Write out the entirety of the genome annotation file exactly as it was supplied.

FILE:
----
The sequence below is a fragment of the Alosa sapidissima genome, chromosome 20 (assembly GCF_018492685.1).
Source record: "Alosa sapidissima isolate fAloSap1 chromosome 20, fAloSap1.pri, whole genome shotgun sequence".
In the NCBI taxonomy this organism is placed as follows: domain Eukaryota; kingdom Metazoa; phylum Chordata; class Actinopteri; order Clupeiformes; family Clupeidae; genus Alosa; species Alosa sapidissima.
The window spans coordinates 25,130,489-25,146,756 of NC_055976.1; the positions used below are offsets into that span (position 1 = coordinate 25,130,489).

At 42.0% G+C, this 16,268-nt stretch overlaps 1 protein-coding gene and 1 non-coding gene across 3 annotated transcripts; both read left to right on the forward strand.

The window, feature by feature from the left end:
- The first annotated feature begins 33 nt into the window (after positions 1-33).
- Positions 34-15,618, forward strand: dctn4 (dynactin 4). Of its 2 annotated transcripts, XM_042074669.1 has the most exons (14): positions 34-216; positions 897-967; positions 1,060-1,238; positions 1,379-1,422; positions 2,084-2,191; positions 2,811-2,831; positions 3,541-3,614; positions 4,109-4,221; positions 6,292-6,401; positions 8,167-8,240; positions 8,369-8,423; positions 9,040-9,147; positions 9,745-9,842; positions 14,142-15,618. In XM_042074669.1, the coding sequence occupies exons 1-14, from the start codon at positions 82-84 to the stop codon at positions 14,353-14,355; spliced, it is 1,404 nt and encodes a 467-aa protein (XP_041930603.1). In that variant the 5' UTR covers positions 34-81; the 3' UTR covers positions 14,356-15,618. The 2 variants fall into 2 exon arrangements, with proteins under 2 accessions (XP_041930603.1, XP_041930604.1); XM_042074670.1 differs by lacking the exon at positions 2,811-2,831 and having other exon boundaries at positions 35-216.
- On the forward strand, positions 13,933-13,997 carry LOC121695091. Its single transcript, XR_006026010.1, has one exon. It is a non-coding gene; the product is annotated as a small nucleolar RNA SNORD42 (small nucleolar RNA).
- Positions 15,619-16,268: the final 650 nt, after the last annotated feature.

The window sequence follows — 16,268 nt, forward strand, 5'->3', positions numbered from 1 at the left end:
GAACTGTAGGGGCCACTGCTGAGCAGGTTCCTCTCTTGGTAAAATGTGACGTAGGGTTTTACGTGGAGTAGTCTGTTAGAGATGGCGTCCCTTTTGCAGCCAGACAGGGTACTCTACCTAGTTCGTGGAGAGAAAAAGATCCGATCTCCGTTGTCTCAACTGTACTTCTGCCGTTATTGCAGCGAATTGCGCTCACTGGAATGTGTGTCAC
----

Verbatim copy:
The sequence below is a fragment of the Alosa sapidissima genome, chromosome 20 (assembly GCF_018492685.1).
Source record: "Alosa sapidissima isolate fAloSap1 chromosome 20, fAloSap1.pri, whole genome shotgun sequence".
In the NCBI taxonomy this organism is placed as follows: domain Eukaryota; kingdom Metazoa; phylum Chordata; class Actinopteri; order Clupeiformes; family Clupeidae; genus Alosa; species Alosa sapidissima.
The window spans coordinates 25,130,489-25,146,756 of NC_055976.1; the positions used below are offsets into that span (position 1 = coordinate 25,130,489).

At 42.0% G+C, this 16,268-nt stretch overlaps 1 protein-coding gene and 1 non-coding gene across 3 annotated transcripts; both read left to right on the forward strand.

The window, feature by feature from the left end:
- The first annotated feature begins 33 nt into the window (after positions 1-33).
- Positions 34-15,618, forward strand: dctn4 (dynactin 4). Of its 2 annotated transcripts, XM_042074669.1 has the most exons (14): positions 34-216; positions 897-967; positions 1,060-1,238; positions 1,379-1,422; positions 2,084-2,191; positions 2,811-2,831; positions 3,541-3,614; positions 4,109-4,221; positions 6,292-6,401; positions 8,167-8,240; positions 8,369-8,423; positions 9,040-9,147; positions 9,745-9,842; positions 14,142-15,618. In XM_042074669.1, the coding sequence occupies exons 1-14, from the start codon at positions 82-84 to the stop codon at positions 14,353-14,355; spliced, it is 1,404 nt and encodes a 467-aa protein (XP_041930603.1). In that variant the 5' UTR covers positions 34-81; the 3' UTR covers positions 14,356-15,618. The 2 variants fall into 2 exon arrangements, with proteins under 2 accessions (XP_041930603.1, XP_041930604.1); XM_042074670.1 differs by lacking the exon at positions 2,811-2,831 and having other exon boundaries at positions 35-216.
- On the forward strand, positions 13,933-13,997 carry LOC121695091. Its single transcript, XR_006026010.1, has one exon. It is a non-coding gene; the product is annotated as a small nucleolar RNA SNORD42 (small nucleolar RNA).
- Positions 15,619-16,268: the final 650 nt, after the last annotated feature.

The window sequence follows — 16,268 nt, forward strand, 5'->3', positions numbered from 1 at the left end:
GAACTGTAGGGGCCACTGCTGAGCAGGTTCCTCTCTTGGTAAAATGTGACGTAGGGTTTTACGTGGAGTAGTCTGTTAGAGATGGCGTCCCTTTTGCAGCCAGACAGGGTACTCTACCTAGTTCGTGGAGAGAAAAAGATCCGATCTCCGTTGTCTCAACTGTACTTCTGCCGTTATTGCAGCGAATTGCGCTCACTGGAATGTGTGTCAC